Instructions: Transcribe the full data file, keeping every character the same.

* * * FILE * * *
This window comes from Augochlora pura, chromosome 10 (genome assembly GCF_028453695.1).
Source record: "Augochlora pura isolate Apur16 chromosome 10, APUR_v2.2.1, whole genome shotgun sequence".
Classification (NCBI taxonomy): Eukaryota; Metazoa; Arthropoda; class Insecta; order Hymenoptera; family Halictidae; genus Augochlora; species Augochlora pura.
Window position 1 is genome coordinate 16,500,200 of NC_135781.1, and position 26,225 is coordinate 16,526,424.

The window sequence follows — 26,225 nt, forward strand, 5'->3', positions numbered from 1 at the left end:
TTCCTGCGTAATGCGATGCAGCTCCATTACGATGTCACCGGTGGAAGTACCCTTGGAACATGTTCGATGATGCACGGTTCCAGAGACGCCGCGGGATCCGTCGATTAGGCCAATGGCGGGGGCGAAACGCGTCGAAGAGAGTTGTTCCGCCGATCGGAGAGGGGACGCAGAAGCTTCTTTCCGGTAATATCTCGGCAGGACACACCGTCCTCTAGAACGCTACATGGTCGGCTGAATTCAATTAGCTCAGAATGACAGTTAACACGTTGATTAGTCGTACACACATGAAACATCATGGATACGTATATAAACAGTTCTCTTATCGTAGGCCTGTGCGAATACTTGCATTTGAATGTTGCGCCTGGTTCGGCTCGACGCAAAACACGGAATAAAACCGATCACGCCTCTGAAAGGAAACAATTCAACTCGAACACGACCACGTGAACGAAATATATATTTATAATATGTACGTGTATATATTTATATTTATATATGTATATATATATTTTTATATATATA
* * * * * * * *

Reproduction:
This window comes from Augochlora pura, chromosome 10 (genome assembly GCF_028453695.1).
Source record: "Augochlora pura isolate Apur16 chromosome 10, APUR_v2.2.1, whole genome shotgun sequence".
Classification (NCBI taxonomy): Eukaryota; Metazoa; Arthropoda; class Insecta; order Hymenoptera; family Halictidae; genus Augochlora; species Augochlora pura.
Window position 1 is genome coordinate 16,500,200 of NC_135781.1, and position 26,225 is coordinate 16,526,424.

The window sequence follows — 26,225 nt, forward strand, 5'->3', positions numbered from 1 at the left end:
TTCCTGCGTAATGCGATGCAGCTCCATTACGATGTCACCGGTGGAAGTACCCTTGGAACATGTTCGATGATGCACGGTTCCAGAGACGCCGCGGGATCCGTCGATTAGGCCAATGGCGGGGGCGAAACGCGTCGAAGAGAGTTGTTCCGCCGATCGGAGAGGGGACGCAGAAGCTTCTTTCCGGTAATATCTCGGCAGGACACACCGTCCTCTAGAACGCTACATGGTCGGCTGAATTCAATTAGCTCAGAATGACAGTTAACACGTTGATTAGTCGTACACACATGAAACATCATGGATACGTATATAAACAGTTCTCTTATCGTAGGCCTGTGCGAATACTTGCATTTGAATGTTGCGCCTGGTTCGGCTCGACGCAAAACACGGAATAAAACCGATCACGCCTCTGAAAGGAAACAATTCAACTCGAACACGACCACGTGAACGAAATATATATTTATAATATGTACGTGTATATATTTATATTTATATATGTATATATATATTTTTATATATATA